Auditor-general calls for changes to aid injured or ill veterans
OTTAWA (Canadian OH&S News)
OTTAWA (Canadian OH&S News)
In his latest report, the auditor-general has lambasted the federal government for its treatment and support of ill and injured soldiers and veterans trading in their military uniform for average workaday clothes.
Auditor-General of Canada Michael Ferguson released his annual fall report in the House of Commons on Oct. 23, devoting a chapter to the transition of military officers, particularly those who became ill or injured in the line of duty. For them, transitioning back into civilian life can be a process which Ferguson denounced as “often complex, lengthy and challenging.”
The report indicated that from 2006 to 2011, more than 8,000 members of the Canadian Forces had their military careers ended because they suffered an illness or injury. As well, at Veterans Affairs Canada, about 20 per cent of vets identified as being at risk for an unsuccessful transition into civilian life.
Of particular concern are the ways in which the Department of National Defence and Veterans Affairs help soldiers and vets to access programs and receive benefits that aim to help their transition to civilian life. That includes complex eligibility criteria, copious amounts of paperwork, a lack of clear information on the support available and an overall lengthy process.
“The audit also found that both departments have difficulty meeting their own service standards and requirements for case management. As a result, Forces members and veterans did not always receive services and benefits in a timely manner, or at all,” a statement from the auditor-general’s office reads.
“For example, the Canadian Forces did not provide case management services or case plans for about 25 per cent of members released for a medical reason. Similarly, Veterans Affairs did not have case plans for about 20 per cent of veterans identified as at risk of not successfully returning to civilian life,” the statement continued.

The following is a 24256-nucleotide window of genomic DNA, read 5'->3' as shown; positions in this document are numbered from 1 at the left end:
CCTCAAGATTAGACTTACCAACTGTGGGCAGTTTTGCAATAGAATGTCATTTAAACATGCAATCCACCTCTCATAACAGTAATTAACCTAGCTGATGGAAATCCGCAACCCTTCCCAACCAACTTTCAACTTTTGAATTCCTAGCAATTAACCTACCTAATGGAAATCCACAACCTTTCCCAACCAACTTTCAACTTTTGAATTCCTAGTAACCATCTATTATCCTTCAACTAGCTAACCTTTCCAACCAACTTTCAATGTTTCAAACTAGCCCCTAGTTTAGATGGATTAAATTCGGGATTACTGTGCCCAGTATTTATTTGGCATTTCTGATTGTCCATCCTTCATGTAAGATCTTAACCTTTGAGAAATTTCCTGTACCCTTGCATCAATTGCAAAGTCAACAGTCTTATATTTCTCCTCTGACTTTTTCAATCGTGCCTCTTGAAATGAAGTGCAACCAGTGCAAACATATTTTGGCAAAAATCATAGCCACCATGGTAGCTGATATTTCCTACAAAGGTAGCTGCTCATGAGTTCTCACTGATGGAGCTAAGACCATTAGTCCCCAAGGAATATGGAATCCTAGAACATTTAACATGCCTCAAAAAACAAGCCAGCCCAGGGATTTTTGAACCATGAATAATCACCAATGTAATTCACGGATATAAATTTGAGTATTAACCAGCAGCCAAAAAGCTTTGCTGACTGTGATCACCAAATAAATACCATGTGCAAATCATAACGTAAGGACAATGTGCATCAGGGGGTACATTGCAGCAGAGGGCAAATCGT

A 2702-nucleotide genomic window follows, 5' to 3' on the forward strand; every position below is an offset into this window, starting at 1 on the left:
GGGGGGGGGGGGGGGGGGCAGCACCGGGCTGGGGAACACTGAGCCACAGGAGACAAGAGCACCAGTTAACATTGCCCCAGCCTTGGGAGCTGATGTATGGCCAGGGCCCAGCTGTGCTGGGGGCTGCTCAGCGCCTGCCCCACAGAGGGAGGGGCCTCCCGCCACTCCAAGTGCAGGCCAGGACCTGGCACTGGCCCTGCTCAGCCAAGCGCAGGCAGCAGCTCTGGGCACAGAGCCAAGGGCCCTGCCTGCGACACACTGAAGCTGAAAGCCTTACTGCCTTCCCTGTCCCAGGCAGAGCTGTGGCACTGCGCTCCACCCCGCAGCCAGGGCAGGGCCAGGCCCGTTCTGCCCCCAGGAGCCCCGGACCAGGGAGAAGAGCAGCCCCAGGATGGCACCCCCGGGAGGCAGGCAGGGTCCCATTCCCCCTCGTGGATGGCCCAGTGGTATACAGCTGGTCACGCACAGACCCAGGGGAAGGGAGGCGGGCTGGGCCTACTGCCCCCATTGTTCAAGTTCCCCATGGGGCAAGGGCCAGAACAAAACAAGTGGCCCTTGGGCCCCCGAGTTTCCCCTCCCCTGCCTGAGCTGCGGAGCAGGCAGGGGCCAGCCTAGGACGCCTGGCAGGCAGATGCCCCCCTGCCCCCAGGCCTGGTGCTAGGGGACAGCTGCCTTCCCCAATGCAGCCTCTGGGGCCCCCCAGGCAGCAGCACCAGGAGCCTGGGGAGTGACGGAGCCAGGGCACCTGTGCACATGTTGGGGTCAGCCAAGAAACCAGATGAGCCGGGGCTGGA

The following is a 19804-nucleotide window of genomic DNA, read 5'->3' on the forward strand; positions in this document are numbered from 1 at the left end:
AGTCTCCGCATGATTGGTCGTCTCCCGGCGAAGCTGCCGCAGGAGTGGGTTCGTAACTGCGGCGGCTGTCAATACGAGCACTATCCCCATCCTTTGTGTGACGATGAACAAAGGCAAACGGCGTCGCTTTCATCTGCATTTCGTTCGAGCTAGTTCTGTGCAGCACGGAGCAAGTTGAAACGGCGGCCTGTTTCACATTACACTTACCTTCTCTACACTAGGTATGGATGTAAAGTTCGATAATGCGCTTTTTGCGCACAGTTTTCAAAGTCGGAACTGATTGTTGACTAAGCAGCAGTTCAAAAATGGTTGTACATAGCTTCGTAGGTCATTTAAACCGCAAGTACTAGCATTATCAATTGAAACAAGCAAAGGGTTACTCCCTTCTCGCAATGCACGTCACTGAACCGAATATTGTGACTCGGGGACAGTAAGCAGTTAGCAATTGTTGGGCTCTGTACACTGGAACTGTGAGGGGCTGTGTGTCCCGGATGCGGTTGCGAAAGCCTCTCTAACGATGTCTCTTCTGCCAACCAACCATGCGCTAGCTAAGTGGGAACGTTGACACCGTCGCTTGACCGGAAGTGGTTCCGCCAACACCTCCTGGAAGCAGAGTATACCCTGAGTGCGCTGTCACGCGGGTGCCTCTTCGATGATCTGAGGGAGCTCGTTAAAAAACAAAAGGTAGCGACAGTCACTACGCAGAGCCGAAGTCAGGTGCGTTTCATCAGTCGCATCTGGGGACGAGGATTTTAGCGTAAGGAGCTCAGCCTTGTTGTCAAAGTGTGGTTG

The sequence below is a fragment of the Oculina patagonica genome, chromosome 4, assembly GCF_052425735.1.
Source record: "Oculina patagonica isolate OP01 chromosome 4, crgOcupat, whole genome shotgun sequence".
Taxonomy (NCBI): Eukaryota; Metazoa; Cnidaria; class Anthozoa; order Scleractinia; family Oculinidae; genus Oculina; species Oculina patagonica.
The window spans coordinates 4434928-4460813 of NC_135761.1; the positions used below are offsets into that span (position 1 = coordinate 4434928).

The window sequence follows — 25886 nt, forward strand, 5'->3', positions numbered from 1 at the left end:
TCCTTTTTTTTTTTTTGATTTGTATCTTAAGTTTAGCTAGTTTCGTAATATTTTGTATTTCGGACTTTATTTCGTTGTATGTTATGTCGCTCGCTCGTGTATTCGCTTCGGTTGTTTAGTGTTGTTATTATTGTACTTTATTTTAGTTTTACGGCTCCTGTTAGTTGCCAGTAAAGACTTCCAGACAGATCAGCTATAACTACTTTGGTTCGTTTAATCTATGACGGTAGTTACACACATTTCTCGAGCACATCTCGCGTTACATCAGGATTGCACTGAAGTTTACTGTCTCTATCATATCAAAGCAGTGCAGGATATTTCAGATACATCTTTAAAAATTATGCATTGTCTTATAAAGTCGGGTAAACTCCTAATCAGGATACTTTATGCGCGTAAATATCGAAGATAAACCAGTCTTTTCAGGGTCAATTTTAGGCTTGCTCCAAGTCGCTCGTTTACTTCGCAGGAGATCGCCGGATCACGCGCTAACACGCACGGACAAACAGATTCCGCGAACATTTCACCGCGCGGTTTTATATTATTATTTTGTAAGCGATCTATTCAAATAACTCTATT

However, the Minister of Veterans Affairs said that recently introduced plans have begun to chip away at the issues raised by the auditor-general.
“I want to reassure Canada’s veterans, the men and women serving in the Canadian Forces, and their families that our government will always be there for them when they need their country’s support. That is why I have already instructed my officials to develop a robust Veterans Transition Action Plan to directly address and go above and beyond the recommendations in the Auditor-General’s report,” said the minister of veterans affairs, Steven Blaney.
Report recommends streamlined and simple process
In an effort to speed up the process for those ex-soldiers who ended their service as the result of a physical or psychological injury on the frontlines, Ferguson’s report made the following recommendations:
— Streamlining their administrative process.
— Simplifying the language which explains support available.
— Maintaining reliable data.
— Improving on their management and expenditure when it comes to handling those transitioning out of their military lives.
Because of the new initiatives put forth by Veterans Affairs, such as the Cutting the Red Tape for Veterans program which seeks to eliminate some of the tedious and repetitive paperwork currently involved in the process, Blaney said that his department, along with the defence ministry, is working towards making embattled vets transition seamlessly to civilian life.
Accepting Ferguson’s recommendations is a good start, but MP Peter Stoffer, the official opposition’s veterans affairs critic, said more needs to be done to protect those ill and injured officers.
“Most of their formative years have been with a uniform on; when that uniform comes off, it’s a traumatic experience, unless of course they have another job to go to right away where they can feel like a productive member of society again. But for those that don’t, it’s quite the transition,” Stoffer contended.
“Those are the ones that transition under normal circumstances. The ones who are forced out because of medical reasons or are released, they have an even greater challenge because their career is not over yet, they’re in their 20s and 30s.”